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Ordo Fratrum Minorum

A Letter to a Pro-Choice Friend

A Letter to a Pro-Choice Friend

 

Dear Benvolio,

Recently, you reminded me of a discussion long ago, and you had asked me what it was that changed my mind. You remembered that 20 years ago, at a discussion in our church, I had defended rather passionately why a good Catholic might refuse to speak out against the abortion laws of our time. Now, I see things very differently. I am glad that you asked me about this. It deserves an explanation.

Back then, I argued on account of religious freedom, as I considered it a matter of faith. Insisting on my opposition to abortion to become law would seem like insisting on an article of my faith to become law. Theocracies repulse me, as they disregard the Christian ideal of freedom in the acceptance of faith. Therefore, I had considered it essential that we conduct the battle against abortion without any recourse to the imposition of laws. It seemed very clear to me.

It is true that in biology, the beginning of a new life cannot be pinned down to an exact moment in time. As a chemist, I am familiar with the principle of microscopic reversibility. At the atomic scale of individual molecules, no step is irreversible, and irreversibility on the large scale is an emergent event in a sufficiently large number of molecular events. So, there is no one molecular even that corresponds to the unalterable beginning of a new person.

However, I now see this as just another example of what philosophers call the continuum fallacy. Just because the transition is continuous does not mean that there is no difference. I cannot say when adding a grain of sand makes it a pile of sand, but I still can easily lift a few grains but not at all a pile of sand. There is a real difference, even when it the change is one tiny step at a time.

So, what is the embryo? A lump of cells, like any other such lump, with no meaning that reason can see? Well, hardly! Every other cell in a body will develop according to a developmental plan, to form or replenish a type of tissue that is part of the body. Or, when kept in the lab, it just stays what it is without developing any further. An embryo, however, is not part of the body in which it lives, as its growth is for its own purpose. It is already a new body, with its own future, dependent on its mother, but not just a part of it. An embryo is, by its very own nature, meant to live, together with the body through which it is nourished. It is a living body in a living body, and if all goes well, then both are going to live for many years to come. There is really nothing doubtful or confusing when it comes to the nature of the embryo: it is a human being, just as distinct and unique as every other being of its kind.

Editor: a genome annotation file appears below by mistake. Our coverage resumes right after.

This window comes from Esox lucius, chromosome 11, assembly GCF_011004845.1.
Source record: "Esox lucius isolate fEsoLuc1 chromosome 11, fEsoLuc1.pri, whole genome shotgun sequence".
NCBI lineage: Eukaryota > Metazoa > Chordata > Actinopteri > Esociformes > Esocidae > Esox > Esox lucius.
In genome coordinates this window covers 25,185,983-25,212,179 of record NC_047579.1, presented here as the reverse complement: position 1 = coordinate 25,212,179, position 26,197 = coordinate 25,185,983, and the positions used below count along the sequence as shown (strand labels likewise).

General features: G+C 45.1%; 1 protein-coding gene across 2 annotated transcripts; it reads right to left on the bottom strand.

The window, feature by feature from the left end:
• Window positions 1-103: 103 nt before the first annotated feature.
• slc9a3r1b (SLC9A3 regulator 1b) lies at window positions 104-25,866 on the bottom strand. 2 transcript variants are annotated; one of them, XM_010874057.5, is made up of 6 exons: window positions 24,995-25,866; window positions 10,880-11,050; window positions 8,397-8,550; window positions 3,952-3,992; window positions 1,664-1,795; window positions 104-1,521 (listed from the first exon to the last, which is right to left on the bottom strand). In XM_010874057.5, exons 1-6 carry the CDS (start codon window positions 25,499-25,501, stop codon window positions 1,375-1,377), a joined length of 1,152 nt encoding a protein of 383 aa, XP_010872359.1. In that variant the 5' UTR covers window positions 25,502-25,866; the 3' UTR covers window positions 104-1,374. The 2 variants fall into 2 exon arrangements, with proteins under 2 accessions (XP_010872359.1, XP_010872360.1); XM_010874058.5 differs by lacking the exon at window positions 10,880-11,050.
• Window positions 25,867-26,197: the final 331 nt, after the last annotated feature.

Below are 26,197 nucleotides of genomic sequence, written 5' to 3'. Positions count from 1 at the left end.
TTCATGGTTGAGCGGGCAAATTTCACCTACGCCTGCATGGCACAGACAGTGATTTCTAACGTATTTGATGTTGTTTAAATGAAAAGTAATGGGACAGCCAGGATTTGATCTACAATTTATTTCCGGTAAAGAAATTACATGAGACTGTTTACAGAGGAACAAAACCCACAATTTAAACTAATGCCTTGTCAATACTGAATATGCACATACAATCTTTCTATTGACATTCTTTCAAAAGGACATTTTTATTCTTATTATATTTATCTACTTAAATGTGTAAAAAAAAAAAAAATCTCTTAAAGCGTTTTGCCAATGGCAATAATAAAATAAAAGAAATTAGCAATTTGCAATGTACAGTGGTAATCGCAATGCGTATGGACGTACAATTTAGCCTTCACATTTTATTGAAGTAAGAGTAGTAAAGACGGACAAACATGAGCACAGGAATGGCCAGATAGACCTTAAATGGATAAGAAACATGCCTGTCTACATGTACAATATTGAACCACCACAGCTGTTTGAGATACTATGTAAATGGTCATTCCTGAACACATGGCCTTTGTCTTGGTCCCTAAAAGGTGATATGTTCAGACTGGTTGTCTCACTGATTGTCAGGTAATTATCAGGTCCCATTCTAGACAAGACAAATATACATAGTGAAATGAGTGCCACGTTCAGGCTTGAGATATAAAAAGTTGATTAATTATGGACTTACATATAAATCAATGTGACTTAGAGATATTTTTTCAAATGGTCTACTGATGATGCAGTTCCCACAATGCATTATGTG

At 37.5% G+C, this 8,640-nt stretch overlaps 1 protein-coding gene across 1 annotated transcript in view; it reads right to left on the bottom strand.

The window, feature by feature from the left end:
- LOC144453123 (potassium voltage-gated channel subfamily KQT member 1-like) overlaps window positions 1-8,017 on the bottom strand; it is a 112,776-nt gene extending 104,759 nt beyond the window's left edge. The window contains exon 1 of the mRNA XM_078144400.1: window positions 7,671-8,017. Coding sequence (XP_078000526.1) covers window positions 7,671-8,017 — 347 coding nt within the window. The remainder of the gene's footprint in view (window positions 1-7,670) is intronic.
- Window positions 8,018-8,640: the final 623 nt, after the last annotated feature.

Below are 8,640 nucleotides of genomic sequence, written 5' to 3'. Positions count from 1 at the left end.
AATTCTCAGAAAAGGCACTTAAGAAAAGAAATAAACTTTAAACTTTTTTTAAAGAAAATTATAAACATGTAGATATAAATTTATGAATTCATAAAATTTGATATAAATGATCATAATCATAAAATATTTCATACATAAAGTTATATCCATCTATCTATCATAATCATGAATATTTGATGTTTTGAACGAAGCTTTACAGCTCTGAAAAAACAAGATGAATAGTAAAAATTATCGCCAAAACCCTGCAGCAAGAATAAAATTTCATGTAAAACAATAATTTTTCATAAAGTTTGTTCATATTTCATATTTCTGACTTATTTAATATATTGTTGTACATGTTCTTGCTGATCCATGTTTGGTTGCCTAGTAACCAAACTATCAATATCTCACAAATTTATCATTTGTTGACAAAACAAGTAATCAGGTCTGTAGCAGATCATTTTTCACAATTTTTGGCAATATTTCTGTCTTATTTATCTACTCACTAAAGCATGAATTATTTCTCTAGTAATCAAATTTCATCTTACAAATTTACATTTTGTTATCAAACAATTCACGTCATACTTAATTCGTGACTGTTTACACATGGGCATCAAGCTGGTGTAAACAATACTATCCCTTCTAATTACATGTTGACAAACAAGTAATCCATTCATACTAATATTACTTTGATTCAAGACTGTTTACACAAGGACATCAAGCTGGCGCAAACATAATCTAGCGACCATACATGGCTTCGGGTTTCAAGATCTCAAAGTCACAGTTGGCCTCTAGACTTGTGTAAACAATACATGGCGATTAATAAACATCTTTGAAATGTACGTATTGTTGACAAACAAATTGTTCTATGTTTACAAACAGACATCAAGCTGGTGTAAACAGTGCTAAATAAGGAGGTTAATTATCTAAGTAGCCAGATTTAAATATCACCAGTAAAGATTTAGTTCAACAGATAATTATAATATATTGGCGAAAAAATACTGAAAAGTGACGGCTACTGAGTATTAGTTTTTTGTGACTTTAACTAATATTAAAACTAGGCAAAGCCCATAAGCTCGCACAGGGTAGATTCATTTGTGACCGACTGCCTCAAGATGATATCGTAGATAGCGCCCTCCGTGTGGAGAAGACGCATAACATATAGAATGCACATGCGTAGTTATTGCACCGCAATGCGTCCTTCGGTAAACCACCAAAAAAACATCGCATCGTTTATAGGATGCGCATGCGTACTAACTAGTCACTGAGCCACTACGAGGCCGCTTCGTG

Now comes the part with which I struggled the longest: is it a person? Does it have rights, separate from the rights of the mother? Obviously, the embryo is already there long before it feels anything, let along is conscious. But is it a property, such as consciousness, that defines a person? A person is the kind of being that can be conscious, that can have the properties that allow self-expression and sharing of self with other persons, but it always has these properties only for some of the time. Yet it is the same person throughout its life. Such is our nature. Persons have a characteristic way of life: we can step out of our own centrality, we can truly understand others, not only how they in relationship to us but how they are in themselves. We can truly love other persons, even selflessly. But we always have these properties only for a while, intermittently and imperfectly but never permanently. Therefore, these properties cannot be what makes a human being a person. Instead, human beings are the way persons exist in nature. And this is why all human beings demand to be recognized as persons, with rights proper to their specific state, but always with the right not to be killed.

You are right—my opinion has changed. It is not even a religious argument any longer, but it is the way I have to come to understand what it means to be a person, and what obligations arise from this. You could argue that it still is a religious argument, as the term “person” is inseparable from its roots in Christian thought. Fair enough. However, the Christian concept of persons deeply influenced many people of good will. Knowing that human beings are persons and endowed with rights is something that has now found rather broad acceptance. And this historical development gives me hope that my views will prevail. I now understand why my pastor, in the discussion 20 years ago, responded by saying that abortion was a human rights matter, and that the right to life must be protected by law. Human rights are secure only when all human beings are recognized as persons. The rights of mothers depend on this principle, too. For there to be rights, the death of one person can never be the right of another.

Benvolio, I hope that you will understand, as so much depends on this matter. I remain in your service, and always in friendship,

Joachim, ofm